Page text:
Having said all that, I don’t believe in the gratuitous destruction of Christian monuments, and when I denigrate fighting over sacred space, I mean specific coordinates on the earth’s surface, e.g. the Church of the Holy Sepulcher, the Temple Mount in Jerusalem, or the Temple Lot in Independence, Mo. I do believe that one’s built environment reflects something about one’s values. In the very early days Christians worshiped in people’s homes, and some sects continue this practice (e.g. the Amish – who have adopted plenty of other ways of publicly expressing themselves). But church buildings have been an integral part of Christian practice since before Constantine, and most religious universities have a chapel on campus somewhere for the use of the university community. Even if they don’t use it all that much, the fact that it exists at all is a statement: this university is affiliated with a Christian denomination.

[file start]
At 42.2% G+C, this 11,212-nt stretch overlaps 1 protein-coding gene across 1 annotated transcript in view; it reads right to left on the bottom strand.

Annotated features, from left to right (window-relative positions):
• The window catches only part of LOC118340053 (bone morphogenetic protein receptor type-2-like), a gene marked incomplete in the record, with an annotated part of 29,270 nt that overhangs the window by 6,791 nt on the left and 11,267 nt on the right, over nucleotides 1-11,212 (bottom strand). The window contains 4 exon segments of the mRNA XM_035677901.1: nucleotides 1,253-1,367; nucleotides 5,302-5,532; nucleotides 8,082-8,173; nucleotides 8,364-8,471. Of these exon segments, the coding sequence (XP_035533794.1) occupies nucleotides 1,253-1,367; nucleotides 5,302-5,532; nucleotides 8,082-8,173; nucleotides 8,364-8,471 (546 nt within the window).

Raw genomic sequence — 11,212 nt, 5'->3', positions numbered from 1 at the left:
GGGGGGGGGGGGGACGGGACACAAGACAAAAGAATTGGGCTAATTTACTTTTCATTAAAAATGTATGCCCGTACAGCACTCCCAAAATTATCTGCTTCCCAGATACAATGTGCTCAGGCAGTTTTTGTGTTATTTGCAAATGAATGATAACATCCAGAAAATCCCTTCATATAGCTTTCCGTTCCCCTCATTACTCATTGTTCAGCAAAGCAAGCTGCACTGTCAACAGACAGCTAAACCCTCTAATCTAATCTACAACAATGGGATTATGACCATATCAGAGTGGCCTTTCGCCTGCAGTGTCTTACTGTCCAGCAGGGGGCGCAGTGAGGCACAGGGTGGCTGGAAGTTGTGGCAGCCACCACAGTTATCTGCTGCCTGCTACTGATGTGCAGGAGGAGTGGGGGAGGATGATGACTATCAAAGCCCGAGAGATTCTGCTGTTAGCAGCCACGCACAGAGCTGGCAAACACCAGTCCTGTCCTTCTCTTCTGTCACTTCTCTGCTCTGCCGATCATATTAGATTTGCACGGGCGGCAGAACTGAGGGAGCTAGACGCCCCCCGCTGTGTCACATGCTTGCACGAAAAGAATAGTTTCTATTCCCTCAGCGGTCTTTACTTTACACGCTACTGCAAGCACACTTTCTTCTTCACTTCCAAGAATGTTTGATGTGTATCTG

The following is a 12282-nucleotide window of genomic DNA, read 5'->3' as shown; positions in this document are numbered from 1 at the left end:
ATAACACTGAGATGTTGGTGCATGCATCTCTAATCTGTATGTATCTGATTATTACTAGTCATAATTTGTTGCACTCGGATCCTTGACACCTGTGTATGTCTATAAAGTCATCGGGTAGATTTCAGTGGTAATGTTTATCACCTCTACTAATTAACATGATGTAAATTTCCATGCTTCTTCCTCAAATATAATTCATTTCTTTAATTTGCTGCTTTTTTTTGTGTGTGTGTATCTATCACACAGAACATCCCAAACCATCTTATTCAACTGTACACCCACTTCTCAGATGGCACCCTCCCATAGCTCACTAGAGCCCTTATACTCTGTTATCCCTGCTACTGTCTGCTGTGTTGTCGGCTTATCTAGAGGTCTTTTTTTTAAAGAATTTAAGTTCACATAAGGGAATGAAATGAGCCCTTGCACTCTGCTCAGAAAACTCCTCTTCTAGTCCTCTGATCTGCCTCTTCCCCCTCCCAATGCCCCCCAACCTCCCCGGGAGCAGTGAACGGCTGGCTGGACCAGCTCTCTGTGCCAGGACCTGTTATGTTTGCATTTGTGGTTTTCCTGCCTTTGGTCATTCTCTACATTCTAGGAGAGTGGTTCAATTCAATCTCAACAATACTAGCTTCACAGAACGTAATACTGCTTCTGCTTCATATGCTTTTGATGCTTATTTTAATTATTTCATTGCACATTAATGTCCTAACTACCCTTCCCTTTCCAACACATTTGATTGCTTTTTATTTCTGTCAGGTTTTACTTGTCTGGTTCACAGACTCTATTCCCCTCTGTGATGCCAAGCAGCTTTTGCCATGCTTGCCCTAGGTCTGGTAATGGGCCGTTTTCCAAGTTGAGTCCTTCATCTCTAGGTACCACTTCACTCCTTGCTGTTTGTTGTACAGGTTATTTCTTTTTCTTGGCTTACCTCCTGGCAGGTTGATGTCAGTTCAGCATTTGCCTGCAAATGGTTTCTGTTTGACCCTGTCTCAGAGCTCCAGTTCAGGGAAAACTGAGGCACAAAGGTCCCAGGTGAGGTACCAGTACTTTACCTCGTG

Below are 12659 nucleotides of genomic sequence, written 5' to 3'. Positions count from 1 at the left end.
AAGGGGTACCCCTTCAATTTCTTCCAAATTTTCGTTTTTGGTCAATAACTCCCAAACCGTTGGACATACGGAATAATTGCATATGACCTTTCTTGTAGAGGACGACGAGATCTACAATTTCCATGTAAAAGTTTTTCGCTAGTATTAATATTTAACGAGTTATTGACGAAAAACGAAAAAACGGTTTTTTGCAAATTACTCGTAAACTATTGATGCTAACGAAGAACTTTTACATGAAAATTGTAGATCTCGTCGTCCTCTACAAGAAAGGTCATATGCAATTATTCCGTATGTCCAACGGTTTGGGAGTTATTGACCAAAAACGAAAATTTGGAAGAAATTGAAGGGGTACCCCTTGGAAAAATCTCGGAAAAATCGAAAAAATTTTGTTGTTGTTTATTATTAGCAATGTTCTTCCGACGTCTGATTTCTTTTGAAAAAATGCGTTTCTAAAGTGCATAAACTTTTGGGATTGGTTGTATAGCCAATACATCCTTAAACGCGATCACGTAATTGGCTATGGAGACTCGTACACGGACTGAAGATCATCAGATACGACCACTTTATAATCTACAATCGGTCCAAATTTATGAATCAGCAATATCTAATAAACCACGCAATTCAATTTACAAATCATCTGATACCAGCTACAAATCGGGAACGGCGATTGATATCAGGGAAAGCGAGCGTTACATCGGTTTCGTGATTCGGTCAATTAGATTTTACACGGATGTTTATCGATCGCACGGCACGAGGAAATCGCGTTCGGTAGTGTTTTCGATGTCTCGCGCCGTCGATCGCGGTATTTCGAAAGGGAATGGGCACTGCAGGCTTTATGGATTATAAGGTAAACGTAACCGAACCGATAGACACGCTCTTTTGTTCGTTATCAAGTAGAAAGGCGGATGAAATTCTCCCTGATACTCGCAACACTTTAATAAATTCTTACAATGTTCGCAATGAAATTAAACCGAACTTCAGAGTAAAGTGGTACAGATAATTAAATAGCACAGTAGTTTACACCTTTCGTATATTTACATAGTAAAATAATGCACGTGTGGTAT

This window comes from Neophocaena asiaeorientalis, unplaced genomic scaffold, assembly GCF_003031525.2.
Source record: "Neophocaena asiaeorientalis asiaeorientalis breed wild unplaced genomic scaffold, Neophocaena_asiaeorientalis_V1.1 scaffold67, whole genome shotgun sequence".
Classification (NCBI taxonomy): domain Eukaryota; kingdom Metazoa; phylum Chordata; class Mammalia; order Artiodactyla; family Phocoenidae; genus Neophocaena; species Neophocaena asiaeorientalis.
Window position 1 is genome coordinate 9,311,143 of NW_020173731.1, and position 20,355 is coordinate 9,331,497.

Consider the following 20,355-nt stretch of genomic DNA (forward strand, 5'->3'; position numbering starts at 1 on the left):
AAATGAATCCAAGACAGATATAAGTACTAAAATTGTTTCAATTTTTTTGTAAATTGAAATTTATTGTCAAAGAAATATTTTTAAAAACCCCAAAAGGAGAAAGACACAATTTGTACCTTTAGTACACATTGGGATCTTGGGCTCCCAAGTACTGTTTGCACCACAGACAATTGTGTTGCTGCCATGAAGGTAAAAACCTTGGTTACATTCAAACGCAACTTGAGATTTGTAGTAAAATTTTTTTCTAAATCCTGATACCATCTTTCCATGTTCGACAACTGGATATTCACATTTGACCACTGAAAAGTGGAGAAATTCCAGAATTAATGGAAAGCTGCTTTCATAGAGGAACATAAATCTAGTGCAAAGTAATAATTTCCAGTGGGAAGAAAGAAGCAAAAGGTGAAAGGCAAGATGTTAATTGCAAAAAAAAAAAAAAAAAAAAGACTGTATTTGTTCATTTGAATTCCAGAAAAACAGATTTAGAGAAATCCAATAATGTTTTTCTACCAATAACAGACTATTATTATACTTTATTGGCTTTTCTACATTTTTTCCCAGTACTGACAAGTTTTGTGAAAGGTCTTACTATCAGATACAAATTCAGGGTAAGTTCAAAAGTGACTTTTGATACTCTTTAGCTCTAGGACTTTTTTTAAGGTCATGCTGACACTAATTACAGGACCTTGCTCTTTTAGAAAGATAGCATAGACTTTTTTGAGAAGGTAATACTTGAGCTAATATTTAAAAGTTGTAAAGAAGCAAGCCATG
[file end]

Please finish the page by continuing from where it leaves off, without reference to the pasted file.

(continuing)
This is Blanche Hagan Chapel at Reinhardt University, which is affiliated with the United Methodist Church. When I first arrived at Reinhardt, the college chaplain was directly responsible to the president, and she presided over a weekly chapel service on Thursday at 12:30. This was a dedicated time: no classes or meetings were scheduled against it, and all members of the college community were welcome to attend. This situation is very much in accord with my view of things – Christian practice at a college should include all its members: students, faculty, staff, and friends. Alas, this situation was not to last – the chaplain is now under the Dean of Students, and weekly chapel is now “Tuesday Night Fellowship” which takes place in the Student Center. TNF is an informal affair with lots of guitars and not much liturgy, aimed primarily at the students, for whom the chaplain serves as a sort of youth pastor.

I don’t have anything against this sort of thing but I don’t see why we can’t have both a weekly student service and a weekly corporate service, for all the other members of the Reinhardt community.